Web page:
Scenes of crimes photographed 430 

Circulars sent out by identification unit 44,519 

Photograph File: 

Number on file November 30, 1932 136,718 

Made and filed during the year 3,321 

Received from other authorities and filed .... 2,036 

Number on file November 30, 1933 142,075 



1934.J PUBLIC DOCUMENT — No. 49. 31 

Fingerpri7it File: 

Number on file November 30, 1932 92,201 

Taken and filed during the year 3,321 

Received from other authorities and filed .... 3,087 

Number on file November 30, 1933 98,609 

Photographs sent to: 

State Bureau of Identification 2,702 

Other cities and states 1,412 

Fingerprints sent to: 

Bureau of Investigation, United States Department of Jus-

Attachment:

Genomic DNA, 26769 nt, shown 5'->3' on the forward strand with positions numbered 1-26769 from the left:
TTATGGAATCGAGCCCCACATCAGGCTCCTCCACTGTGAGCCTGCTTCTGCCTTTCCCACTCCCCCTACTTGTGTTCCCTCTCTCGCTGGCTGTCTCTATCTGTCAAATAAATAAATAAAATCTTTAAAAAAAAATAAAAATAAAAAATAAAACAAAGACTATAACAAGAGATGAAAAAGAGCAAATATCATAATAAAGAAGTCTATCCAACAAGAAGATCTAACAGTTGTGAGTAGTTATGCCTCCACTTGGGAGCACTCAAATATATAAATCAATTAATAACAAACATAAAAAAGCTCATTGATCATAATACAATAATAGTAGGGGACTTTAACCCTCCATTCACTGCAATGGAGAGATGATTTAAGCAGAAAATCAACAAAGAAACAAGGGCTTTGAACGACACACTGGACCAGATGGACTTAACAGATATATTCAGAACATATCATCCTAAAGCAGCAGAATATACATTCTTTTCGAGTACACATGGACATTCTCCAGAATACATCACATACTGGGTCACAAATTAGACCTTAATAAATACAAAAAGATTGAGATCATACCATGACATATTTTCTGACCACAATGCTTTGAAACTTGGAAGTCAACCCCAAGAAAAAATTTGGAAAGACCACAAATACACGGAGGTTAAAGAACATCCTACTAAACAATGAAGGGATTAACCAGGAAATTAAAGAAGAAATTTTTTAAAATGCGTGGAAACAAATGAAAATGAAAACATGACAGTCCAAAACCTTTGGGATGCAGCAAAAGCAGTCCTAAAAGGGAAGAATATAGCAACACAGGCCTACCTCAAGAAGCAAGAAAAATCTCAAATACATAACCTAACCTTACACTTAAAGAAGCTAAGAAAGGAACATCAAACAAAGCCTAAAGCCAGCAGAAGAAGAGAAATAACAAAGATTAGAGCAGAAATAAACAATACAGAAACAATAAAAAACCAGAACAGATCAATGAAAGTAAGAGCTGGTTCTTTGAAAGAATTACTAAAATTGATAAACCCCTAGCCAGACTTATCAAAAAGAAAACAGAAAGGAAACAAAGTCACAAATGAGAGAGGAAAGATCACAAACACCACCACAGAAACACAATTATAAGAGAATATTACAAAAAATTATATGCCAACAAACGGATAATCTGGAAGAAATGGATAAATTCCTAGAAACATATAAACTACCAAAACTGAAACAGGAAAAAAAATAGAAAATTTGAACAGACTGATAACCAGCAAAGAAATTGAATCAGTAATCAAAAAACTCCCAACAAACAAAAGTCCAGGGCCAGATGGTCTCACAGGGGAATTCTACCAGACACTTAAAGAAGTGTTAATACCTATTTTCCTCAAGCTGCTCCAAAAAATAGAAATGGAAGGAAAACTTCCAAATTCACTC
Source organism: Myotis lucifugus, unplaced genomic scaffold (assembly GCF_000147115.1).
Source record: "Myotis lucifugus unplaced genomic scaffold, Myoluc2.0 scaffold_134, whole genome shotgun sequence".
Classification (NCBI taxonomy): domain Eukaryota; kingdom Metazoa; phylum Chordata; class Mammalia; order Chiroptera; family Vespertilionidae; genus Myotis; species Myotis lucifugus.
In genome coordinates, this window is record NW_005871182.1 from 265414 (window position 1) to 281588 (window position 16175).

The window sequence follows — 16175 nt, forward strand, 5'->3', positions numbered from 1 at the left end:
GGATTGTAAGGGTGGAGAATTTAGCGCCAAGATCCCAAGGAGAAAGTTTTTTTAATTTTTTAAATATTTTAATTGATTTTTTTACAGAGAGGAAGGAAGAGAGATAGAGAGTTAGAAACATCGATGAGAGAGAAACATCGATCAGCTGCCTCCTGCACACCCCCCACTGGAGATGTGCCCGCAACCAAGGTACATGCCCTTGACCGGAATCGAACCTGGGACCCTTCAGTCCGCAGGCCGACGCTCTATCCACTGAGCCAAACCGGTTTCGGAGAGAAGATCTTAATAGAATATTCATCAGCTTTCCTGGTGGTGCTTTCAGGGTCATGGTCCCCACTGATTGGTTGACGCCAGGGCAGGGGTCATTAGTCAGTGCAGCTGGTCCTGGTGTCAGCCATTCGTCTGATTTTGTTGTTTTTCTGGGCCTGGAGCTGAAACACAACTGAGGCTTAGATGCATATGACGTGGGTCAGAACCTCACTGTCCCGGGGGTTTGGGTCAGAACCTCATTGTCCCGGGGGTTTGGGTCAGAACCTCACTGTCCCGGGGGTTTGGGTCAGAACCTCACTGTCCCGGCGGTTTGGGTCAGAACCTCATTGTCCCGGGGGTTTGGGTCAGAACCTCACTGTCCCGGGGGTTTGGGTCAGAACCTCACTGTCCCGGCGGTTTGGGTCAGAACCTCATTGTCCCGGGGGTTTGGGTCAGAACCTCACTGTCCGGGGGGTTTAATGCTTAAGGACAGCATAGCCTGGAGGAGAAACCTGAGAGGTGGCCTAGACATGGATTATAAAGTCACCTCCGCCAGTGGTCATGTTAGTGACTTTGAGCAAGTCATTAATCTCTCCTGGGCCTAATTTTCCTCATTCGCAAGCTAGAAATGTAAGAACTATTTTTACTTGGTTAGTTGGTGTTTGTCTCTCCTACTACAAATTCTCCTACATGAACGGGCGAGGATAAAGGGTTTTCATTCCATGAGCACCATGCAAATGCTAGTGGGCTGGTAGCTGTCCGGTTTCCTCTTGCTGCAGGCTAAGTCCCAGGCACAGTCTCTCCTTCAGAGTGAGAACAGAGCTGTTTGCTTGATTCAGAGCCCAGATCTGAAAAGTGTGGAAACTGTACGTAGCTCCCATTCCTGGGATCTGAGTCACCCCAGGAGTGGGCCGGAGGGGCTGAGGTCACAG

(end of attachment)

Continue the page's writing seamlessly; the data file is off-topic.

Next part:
tice 3,321 

State Bureau of Identification 3,321 

Other cities and states 1,400 

Supplementary. 

Number of scenes of crime visited 1,390 

Number of scenes of crime photographed, small camera . . 430 

Number of exposures, small camera 1,539 

Number of prints, small camera 266 

Number of enlargements: 

16 by 20 inches 500 

11 by 14 inches 2,340 

8 by 10 inches 840 

Miscellaneous Department Photography: 

Films 6,194 

Prints made from same 3,131 

Number of rectigraph photographs 23,164 

Number of photographs of police officers .... 4 

Number of civilian employees photographed .... 3 

Number of negatives of criminals 3,561 

Number of prints made from same 18,342 

Number of fingerprint investigations (latent) .... 960 

Number of fingerprint investigations, positive . . 411 

Number of latent fingerprints photographed and developed, 1,345 

Fingerprints taken other than criminals: